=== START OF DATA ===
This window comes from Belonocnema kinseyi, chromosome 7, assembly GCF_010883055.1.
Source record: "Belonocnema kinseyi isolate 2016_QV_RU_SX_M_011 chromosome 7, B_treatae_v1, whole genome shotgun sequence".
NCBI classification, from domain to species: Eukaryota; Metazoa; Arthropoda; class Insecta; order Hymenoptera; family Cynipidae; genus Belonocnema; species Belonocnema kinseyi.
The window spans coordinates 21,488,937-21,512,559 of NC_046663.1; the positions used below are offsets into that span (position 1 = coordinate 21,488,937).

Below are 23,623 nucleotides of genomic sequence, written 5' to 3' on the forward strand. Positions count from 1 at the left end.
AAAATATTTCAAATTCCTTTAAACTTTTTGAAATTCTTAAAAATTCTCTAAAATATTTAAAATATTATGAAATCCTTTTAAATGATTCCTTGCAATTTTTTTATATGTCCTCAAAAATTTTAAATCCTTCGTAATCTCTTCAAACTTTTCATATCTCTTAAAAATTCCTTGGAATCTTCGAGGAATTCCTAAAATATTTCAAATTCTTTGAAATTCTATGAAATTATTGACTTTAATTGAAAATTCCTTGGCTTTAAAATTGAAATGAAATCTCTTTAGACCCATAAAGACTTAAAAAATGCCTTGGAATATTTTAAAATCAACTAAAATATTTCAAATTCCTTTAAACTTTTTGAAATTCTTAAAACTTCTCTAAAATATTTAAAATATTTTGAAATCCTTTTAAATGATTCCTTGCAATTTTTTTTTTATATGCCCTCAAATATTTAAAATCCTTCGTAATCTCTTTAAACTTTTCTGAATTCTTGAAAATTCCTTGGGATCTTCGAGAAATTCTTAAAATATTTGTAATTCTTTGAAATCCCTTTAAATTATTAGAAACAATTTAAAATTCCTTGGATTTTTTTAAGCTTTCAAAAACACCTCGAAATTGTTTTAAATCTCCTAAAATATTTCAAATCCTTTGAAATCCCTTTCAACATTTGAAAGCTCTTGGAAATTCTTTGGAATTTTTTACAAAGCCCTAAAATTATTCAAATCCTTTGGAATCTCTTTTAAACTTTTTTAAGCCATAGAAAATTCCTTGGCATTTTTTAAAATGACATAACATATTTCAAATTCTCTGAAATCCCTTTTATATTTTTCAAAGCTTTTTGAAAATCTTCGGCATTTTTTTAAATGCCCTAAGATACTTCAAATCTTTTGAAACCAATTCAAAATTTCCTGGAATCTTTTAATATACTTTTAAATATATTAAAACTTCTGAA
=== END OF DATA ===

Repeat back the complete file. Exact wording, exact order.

This window comes from Belonocnema kinseyi, chromosome 7, assembly GCF_010883055.1.
Source record: "Belonocnema kinseyi isolate 2016_QV_RU_SX_M_011 chromosome 7, B_treatae_v1, whole genome shotgun sequence".
NCBI classification, from domain to species: Eukaryota; Metazoa; Arthropoda; class Insecta; order Hymenoptera; family Cynipidae; genus Belonocnema; species Belonocnema kinseyi.
The window spans coordinates 21,488,937-21,512,559 of NC_046663.1; the positions used below are offsets into that span (position 1 = coordinate 21,488,937).

Below are 23,623 nucleotides of genomic sequence, written 5' to 3' on the forward strand. Positions count from 1 at the left end.
AAAATATTTCAAATTCCTTTAAACTTTTTGAAATTCTTAAAAATTCTCTAAAATATTTAAAATATTATGAAATCCTTTTAAATGATTCCTTGCAATTTTTTTATATGTCCTCAAAAATTTTAAATCCTTCGTAATCTCTTCAAACTTTTCATATCTCTTAAAAATTCCTTGGAATCTTCGAGGAATTCCTAAAATATTTCAAATTCTTTGAAATTCTATGAAATTATTGACTTTAATTGAAAATTCCTTGGCTTTAAAATTGAAATGAAATCTCTTTAGACCCATAAAGACTTAAAAAATGCCTTGGAATATTTTAAAATCAACTAAAATATTTCAAATTCCTTTAAACTTTTTGAAATTCTTAAAACTTCTCTAAAATATTTAAAATATTTTGAAATCCTTTTAAATGATTCCTTGCAATTTTTTTTTTATATGCCCTCAAATATTTAAAATCCTTCGTAATCTCTTTAAACTTTTCTGAATTCTTGAAAATTCCTTGGGATCTTCGAGAAATTCTTAAAATATTTGTAATTCTTTGAAATCCCTTTAAATTATTAGAAACAATTTAAAATTCCTTGGATTTTTTTAAGCTTTCAAAAACACCTCGAAATTGTTTTAAATCTCCTAAAATATTTCAAATCCTTTGAAATCCCTTTCAACATTTGAAAGCTCTTGGAAATTCTTTGGAATTTTTTACAAAGCCCTAAAATTATTCAAATCCTTTGGAATCTCTTTTAAACTTTTTTAAGCCATAGAAAATTCCTTGGCATTTTTTAAAATGACATAACATATTTCAAATTCTCTGAAATCCCTTTTATATTTTTCAAAGCTTTTTGAAAATCTTCGGCATTTTTTTAAATGCCCTAAGATACTTCAAATCTTTTGAAACCAATTCAAAATTTCCTGGAATCTTTTAATATACTTTTAAATATATTAAAACTTCTGAA